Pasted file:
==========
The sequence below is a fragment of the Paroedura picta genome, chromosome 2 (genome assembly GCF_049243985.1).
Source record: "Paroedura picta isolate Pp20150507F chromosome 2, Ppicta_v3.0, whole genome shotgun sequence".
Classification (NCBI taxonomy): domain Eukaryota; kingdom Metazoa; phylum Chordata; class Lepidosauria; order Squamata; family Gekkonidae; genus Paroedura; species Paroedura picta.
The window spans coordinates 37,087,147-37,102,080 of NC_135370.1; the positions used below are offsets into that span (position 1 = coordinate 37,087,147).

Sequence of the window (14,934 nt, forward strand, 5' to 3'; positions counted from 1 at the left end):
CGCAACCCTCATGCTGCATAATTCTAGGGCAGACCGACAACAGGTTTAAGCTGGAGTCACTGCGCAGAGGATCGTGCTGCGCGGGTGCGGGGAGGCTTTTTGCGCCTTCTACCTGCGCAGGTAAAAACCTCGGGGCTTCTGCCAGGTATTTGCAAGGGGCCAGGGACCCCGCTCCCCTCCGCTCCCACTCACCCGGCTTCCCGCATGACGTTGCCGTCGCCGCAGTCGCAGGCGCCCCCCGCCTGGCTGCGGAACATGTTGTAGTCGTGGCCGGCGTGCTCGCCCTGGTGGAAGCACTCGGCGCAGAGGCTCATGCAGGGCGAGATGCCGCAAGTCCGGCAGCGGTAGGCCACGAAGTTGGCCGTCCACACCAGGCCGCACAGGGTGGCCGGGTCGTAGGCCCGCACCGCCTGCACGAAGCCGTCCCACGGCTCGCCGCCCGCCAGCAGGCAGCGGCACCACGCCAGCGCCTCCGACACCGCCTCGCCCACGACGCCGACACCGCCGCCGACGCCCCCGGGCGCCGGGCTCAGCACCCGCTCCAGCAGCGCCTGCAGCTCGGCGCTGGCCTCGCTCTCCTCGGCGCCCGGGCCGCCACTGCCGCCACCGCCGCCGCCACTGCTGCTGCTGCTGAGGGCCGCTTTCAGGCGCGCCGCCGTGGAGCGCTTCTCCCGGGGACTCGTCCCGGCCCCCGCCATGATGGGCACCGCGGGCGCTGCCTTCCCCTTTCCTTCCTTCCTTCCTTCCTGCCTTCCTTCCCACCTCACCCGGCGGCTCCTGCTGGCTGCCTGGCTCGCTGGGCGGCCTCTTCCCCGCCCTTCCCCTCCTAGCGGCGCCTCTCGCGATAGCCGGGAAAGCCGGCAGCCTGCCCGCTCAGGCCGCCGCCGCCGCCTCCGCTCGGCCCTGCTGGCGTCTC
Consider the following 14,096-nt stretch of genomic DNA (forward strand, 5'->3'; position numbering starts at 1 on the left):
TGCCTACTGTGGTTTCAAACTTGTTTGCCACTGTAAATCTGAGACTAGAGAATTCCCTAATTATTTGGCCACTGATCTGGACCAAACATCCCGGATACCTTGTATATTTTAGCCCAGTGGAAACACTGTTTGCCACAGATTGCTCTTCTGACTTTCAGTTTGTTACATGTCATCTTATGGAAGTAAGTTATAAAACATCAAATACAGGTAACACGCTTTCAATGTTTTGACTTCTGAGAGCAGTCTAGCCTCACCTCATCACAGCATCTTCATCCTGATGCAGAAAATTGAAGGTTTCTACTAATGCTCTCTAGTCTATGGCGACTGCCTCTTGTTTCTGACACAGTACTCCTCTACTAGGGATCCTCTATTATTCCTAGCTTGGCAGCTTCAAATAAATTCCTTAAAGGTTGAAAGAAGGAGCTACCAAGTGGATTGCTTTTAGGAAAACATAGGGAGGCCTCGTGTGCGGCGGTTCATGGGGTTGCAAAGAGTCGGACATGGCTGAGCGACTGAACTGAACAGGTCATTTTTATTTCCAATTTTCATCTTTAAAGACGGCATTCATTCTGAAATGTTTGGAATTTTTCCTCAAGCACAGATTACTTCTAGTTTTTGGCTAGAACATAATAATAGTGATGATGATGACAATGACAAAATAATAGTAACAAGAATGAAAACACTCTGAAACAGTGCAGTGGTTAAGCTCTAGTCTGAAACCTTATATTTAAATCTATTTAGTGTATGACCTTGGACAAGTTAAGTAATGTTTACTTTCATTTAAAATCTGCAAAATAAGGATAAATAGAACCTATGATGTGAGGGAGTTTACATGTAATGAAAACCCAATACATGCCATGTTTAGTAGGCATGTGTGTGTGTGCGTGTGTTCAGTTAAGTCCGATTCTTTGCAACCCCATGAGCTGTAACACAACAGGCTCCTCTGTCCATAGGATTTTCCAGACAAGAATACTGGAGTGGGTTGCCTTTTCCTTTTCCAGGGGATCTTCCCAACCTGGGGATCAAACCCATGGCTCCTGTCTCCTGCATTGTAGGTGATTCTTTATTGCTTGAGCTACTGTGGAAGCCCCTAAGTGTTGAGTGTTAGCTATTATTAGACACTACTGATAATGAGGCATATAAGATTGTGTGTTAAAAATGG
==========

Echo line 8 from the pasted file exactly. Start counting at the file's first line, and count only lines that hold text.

TGCCTACTGTGGTTTCAAACTTGTTTGCCACTGTAAATCTGAGACTAGAGAATTCCCTAATTATTTGGCCACTGATCTGGACCAAACATCCCGGATACCTTGTATATTTTAGCCCAGTGGAAACACTGTTTGCCACAGATTGCTCTTCTGACTTTCAGTTTGTTACATGTCATCTTATGGAAGTAAGTTATAAAACATCAAATACAGGTAACACGCTTTCAATGTTTTGACTTCTGAGAGCAGTCTAGCCTCACCTCATCACAGCATCTTCATCCTGATGCAGAAAATTGAAGGTTTCTACTAATGCTCTCTAGTCTATGGCGACTGCCTCTTGTTTCTGACACAGTACTCCTCTACTAGGGATCCTCTATTATTCCTAGCTTGGCAGCTTCAAATAAATTCCTTAAAGGTTGAAAGAAGGAGCTACCAAGTGGATTGCTTTTAGGAAAACATAGGGAGGCCTCGTGTGCGGCGGTTCATGGGGTTGCAAAGAGTCGGACATGGCTGAGCGACTGAACTGAACAGGTCATTTTTATTTCCAATTTTCATCTTTAAAGACGGCATTCATTCTGAAATGTTTGGAATTTTTCCTCAAGCACAGATTACTTCTAGTTTTTGGCTAGAACATAATAATAGTGATGATGATGACAATGACAAAATAATAGTAACAAGAATGAAAACACTCTGAAACAGTGCAGTGGTTAAGCTCTAGTCTGAAACCTTATATTTAAATCTATTTAGTGTATGACCTTGGACAAGTTAAGTAATGTTTACTTTCATTTAAAATCTGCAAAATAAGGATAAATAGAACCTATGATGTGAGGGAGTTTACATGTAATGAAAACCCAATACATGCCATGTTTAGTAGGCATGTGTGTGTGTGCGTGTGTTCAGTTAAGTCCGATTCTTTGCAACCCCATGAGCTGTAACACAACAGGCTCCTCTGTCCATAGGATTTTCCAGACAAGAATACTGGAGTGGGTTGCCTTTTCCTTTTCCAGGGGATCTTCCCAACCTGGGGATCAAACCCATGGCTCCTGTCTCCTGCATTGTAGGTGATTCTTTATTGCTTGAGCTACTGTGGAAGCCCCTAAGTGTTGAGTGTTAGCTATTATTAGACACTACTGATAATGAGGCATATAAGATTGTGTGTTAAAAATGG